One problem with this conclusion is that most microtransit services are relatively new. Granted, some have failed, the most prominent being Bridj. It was one of the original microtransit services, marketing itself as “Uber for buses” and eventually operating in four U.S. cities, including Kansas City, where it received a subsidy from the regional transit authority. Bridj closed its doors last year, although it was bought out by an Australian consortium which has since revived the service there.
Many transit advocates pointed to this failure as evidence of private microtransit being unviable. However, where Bridj failed, other companies are growing. Chariot, which operates on a similar model, while prioritizing low fares and efficient service over amenities, continues to operate in New York and San Francisco, while also doing various contracted services. Via, a service modeled after Israeli shared-taxis, operates in four cities. Uber and Lyft continue to experiment with moving more passengers per vehicle. Put simply, it’s too early to declare microtransit a failure.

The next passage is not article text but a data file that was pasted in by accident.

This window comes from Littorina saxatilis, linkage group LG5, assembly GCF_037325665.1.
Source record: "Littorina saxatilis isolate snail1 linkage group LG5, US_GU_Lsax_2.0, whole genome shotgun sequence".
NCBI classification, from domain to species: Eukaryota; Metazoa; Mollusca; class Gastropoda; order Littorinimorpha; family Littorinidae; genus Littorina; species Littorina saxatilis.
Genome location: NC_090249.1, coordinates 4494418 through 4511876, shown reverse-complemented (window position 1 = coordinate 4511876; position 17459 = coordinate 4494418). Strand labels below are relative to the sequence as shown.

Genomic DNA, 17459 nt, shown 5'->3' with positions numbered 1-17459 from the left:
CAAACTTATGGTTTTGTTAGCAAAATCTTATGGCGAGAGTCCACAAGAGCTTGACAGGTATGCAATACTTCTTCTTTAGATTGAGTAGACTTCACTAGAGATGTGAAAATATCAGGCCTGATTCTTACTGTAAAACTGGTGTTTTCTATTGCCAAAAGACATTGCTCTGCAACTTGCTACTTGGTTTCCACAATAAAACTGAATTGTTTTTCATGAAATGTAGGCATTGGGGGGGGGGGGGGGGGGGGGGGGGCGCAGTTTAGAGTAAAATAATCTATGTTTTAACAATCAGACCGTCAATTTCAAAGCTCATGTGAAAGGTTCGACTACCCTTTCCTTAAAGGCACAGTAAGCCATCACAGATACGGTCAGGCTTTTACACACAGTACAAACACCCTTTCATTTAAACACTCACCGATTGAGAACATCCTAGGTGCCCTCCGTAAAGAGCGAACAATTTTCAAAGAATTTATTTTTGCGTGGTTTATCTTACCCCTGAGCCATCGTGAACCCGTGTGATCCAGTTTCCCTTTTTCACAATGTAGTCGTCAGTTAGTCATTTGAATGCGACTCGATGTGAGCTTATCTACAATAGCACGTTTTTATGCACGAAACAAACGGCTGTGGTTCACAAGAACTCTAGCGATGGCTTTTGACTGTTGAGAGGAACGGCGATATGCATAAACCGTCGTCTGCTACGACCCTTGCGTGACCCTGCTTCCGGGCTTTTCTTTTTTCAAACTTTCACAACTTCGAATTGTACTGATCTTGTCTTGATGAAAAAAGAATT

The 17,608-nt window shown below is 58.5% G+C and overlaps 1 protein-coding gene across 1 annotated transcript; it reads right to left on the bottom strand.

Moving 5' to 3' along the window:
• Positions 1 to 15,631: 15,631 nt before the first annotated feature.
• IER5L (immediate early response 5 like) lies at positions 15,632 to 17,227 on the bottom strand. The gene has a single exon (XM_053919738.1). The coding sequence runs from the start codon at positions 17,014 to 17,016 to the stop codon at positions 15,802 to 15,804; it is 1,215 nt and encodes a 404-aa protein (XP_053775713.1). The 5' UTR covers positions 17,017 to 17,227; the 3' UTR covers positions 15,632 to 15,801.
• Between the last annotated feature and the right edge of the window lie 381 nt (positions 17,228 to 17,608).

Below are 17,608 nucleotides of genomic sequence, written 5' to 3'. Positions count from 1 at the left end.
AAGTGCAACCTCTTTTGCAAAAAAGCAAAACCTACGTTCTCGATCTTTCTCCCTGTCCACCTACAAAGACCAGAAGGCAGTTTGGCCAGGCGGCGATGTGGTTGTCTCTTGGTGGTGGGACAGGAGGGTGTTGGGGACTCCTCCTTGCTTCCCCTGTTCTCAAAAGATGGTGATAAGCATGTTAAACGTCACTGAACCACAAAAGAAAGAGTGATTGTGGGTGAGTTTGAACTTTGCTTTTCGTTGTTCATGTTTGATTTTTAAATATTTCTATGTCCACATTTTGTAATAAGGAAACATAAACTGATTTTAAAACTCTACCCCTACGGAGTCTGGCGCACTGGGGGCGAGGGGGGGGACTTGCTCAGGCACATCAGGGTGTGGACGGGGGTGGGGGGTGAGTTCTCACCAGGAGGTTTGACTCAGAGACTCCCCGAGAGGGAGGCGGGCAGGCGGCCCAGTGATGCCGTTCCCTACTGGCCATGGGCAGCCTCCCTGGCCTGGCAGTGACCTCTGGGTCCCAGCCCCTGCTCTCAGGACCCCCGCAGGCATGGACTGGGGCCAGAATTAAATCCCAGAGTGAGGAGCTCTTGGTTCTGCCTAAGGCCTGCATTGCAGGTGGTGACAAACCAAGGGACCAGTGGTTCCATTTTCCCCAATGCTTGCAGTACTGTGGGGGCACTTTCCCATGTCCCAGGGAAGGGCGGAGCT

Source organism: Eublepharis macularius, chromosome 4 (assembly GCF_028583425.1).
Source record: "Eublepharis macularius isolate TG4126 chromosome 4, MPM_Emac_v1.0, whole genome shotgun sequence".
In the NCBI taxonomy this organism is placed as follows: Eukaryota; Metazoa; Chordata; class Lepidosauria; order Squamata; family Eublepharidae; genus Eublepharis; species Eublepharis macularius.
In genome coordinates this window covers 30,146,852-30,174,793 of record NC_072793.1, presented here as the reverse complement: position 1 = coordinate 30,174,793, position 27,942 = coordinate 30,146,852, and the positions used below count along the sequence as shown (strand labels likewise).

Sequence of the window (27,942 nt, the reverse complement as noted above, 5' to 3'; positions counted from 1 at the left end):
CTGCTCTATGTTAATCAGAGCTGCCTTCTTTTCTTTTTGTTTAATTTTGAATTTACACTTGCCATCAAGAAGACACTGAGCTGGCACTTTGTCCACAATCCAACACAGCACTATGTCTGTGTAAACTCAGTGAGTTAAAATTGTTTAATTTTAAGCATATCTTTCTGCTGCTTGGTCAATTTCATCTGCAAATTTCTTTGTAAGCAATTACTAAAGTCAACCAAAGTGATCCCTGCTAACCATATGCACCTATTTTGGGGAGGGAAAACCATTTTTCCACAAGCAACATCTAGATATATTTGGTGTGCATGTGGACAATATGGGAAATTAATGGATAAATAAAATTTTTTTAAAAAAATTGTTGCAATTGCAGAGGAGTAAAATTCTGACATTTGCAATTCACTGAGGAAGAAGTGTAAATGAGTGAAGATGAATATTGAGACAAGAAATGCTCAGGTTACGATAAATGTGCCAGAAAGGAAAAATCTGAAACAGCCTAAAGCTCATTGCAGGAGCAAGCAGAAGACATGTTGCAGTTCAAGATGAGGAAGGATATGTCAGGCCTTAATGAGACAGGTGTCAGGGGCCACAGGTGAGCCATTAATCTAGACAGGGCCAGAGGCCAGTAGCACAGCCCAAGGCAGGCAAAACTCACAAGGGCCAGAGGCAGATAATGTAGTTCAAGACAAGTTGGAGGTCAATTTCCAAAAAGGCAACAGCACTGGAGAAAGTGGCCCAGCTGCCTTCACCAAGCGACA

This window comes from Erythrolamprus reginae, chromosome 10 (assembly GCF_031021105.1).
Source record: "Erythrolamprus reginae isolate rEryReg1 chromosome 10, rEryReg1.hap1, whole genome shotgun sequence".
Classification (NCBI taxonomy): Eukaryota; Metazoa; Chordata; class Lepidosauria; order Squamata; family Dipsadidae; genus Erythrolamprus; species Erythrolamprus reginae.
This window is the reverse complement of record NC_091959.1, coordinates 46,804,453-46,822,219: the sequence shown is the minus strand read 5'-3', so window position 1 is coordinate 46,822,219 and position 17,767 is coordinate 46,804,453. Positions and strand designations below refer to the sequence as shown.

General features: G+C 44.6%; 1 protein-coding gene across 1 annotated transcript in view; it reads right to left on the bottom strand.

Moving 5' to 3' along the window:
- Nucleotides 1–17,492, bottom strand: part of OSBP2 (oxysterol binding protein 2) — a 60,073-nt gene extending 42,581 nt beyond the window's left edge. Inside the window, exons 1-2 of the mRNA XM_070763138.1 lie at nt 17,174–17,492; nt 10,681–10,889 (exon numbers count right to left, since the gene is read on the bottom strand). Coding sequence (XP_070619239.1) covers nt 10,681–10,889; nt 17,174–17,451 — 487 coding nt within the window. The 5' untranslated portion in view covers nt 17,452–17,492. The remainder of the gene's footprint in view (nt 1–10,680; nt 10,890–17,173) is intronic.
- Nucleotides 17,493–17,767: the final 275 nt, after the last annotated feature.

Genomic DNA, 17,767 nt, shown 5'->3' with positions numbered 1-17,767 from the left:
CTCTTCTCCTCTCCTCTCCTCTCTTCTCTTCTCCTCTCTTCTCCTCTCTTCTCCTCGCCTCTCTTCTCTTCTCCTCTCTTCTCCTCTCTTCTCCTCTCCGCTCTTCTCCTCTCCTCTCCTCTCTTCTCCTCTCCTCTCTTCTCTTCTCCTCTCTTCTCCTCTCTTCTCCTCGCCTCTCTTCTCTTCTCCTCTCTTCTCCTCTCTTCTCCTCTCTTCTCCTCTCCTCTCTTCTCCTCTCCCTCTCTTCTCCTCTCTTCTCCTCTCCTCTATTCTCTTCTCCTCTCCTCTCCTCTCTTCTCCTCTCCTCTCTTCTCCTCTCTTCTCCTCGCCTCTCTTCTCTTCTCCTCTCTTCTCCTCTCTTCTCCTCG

More to the point, let’s consider the question of whether lower ridership on average routes with “flexible” characteristics renders microtransit inefficient, relative to “coverage” services with buses. Having established that a low-ridership conventional bus moves more people currently per hour, the next question is whether the 15-20 people on this hypothetical bus are being served well. Just because they ride the service doesn't prove this, since coverage route ridership tends to concentrate on people who can’t drive, either due to a physical handicap or poverty. For those who can get cars, they are likely to move to cars, particularly with access to auto loans. This shift has been cited as a likely cause of decreasing transit use in Los Angeles.
More flexible systems, by contrast, may still offer better value for the rider than a lower-frequency coverage bus route. Riders are likely to aggregate destinations, such as a suburban office park or a mall, that is difficult for an arterial-serving bus route to reach without distorting its route. Further, microtransit may even improve such bus services, by providing first/last mile connections. In that case, service hours may not be the best metric, but rather, total people moved throughout a service day. Continued use of microtransit for coverage purposes may well render higher total ridership, while still mitigating a larger increase in VMT that would come from riders shifting to private car ownership.